Why is it in the news?
- A deadly train collision occurred recently in Vizianagaram district, Andhra Pradesh has resulted in 14 deaths and 50 injuries.
- According to the East Coast Railway officials, the indigenously developed Traffic Collision Avoidance Systems (TCAS) called ‘Kavach,’ was not installed on the route where the Visakhapatnam-Palasa and Visakhapatnam-Rayagada trains collided.
- “Kavach” translates to “armour” or “shield” in Hindi, indicating its protective function.
- Kavach serves as a Traffic Collision Avoidance System (TCAS) for the Indian Railways.
- It aims to prevent train accidents caused by human errors or signalling faults.
- Indigenous Development: Kavach was indigenously developed over a period of about 10 years by the Indian Railways Research Designs and Standards Organisation (RDSO).
- Cab Signalling & Anti-Collision: Essentially, Kavach is a cab signalling train control system with anti-collision features. It monitors and oversees the existing signalling system.
- Warning System: If a locomotive driver (loco pilot) fails to notice a red signal and is about to overshoot it, Kavach warns the driver. If the warning is not heeded and the train doesn’t slow down below a specified speed (like 15 km/h), Kavach will automatically apply the brakes to halt the train.
- Radio Frequency Identification (RFID): The system uses RFID technology embedded in the tracks. This tech employs radio waves to identify objects or convey data.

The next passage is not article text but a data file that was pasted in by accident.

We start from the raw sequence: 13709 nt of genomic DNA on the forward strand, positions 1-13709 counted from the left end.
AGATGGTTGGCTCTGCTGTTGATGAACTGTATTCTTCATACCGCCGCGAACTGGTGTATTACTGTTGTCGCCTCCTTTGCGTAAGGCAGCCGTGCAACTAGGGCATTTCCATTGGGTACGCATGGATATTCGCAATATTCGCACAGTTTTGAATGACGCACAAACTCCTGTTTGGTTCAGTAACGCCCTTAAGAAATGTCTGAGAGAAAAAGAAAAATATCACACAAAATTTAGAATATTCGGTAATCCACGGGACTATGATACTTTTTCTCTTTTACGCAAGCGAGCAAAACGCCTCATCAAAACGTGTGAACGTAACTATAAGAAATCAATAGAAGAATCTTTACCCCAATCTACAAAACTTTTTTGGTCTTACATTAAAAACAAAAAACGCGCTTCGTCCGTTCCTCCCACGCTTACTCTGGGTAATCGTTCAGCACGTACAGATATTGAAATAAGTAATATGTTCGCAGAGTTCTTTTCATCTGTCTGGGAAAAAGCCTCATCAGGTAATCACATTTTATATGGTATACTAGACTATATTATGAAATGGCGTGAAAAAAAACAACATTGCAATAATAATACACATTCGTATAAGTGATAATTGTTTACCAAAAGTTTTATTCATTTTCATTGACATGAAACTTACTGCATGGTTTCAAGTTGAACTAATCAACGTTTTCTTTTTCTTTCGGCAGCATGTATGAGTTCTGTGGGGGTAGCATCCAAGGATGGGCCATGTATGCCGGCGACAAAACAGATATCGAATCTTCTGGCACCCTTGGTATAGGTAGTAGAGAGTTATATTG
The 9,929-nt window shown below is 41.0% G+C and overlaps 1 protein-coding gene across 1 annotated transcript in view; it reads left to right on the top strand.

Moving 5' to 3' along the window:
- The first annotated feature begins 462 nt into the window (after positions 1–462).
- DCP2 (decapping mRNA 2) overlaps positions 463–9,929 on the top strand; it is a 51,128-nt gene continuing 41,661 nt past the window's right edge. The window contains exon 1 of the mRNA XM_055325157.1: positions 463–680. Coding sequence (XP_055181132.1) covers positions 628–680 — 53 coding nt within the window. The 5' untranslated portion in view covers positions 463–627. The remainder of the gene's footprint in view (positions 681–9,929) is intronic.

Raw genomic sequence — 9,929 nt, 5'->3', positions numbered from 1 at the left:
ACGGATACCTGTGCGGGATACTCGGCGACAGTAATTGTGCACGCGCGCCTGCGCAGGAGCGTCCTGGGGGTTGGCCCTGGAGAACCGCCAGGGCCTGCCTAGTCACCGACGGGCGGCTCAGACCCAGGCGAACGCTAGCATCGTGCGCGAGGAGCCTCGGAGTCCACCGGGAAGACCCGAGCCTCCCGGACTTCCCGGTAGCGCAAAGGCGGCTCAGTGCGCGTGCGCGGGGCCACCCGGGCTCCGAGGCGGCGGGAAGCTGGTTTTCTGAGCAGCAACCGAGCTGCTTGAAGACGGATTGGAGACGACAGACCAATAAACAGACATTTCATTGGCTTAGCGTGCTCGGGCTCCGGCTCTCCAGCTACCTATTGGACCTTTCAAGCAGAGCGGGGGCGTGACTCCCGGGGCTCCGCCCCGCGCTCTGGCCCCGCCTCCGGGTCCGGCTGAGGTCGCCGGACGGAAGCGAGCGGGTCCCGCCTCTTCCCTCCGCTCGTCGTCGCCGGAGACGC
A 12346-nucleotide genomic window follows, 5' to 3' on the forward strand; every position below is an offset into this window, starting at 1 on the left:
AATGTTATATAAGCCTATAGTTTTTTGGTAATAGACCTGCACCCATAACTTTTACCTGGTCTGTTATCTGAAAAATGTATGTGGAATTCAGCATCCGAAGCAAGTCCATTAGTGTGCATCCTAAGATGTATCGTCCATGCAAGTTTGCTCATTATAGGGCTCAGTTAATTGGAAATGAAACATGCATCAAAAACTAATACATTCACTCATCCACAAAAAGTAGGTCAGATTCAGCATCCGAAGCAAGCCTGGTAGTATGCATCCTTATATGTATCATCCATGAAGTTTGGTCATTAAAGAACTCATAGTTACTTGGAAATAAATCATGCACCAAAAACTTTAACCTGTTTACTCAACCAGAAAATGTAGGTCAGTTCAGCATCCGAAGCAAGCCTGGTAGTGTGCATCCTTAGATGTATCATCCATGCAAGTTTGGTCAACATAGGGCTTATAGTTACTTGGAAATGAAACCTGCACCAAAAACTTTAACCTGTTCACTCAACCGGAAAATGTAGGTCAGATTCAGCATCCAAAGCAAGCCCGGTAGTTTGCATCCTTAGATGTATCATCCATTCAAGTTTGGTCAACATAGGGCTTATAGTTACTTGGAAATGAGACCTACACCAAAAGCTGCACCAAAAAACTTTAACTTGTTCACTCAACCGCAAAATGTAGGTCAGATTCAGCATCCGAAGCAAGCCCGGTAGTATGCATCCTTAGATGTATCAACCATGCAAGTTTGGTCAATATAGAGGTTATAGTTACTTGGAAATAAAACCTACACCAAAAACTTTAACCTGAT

- Locomotive Equipment: Locomotives (driver’s cabins) are equipped with RFID readers, a computer system, and brake interface equipment to facilitate Kavach’s functions.
- Radio Infrastructure: Radio towers and modems are set up at railway stations to facilitate communication.
- Communication: The components on the rail tracks, locomotives, and at railway stations communicate with each other to monitor train movements and relay signals to the locomotives.
- Terrain Flexibility: Kavach’s functionality remains unaffected by visual obstacles, be it hilly geography, fog, or any other environmental conditions.
- Direct Communication: Locomotives communicate directly with each other, exchanging information about their location and track IDs. This ensures that if two trains are on a collision course, they’re made aware and can take corrective action.
· It takes ₹50 lakh per km for Indian Railways to install kavach system.
· Current coverage: 1,500 km out of India’s 68,000 km railway network.
· Funding: ₹4,000 crore allotted under the Signalling and Telecom budget, including ₹2,000 crore from the Rashtriya Rail Sanraksha Kosh (RRSK) fund.
· Expected installation for FY23-24 is around 2,500 to 3,000 km.
- Prevents train collisions and accidents on rail tracks.
- Automatically halts all trains within a 5-km range for protection.
- Reduces the need for loco-pilots or assistant loco-pilots to solely rely on caution signs and signals.
- Significantly cheaper compared to the global cost of about Rs 2 crore per kilometre.
- Relays information to a central system for efficient communication.
- Ensures seamless communication between train crew and stations.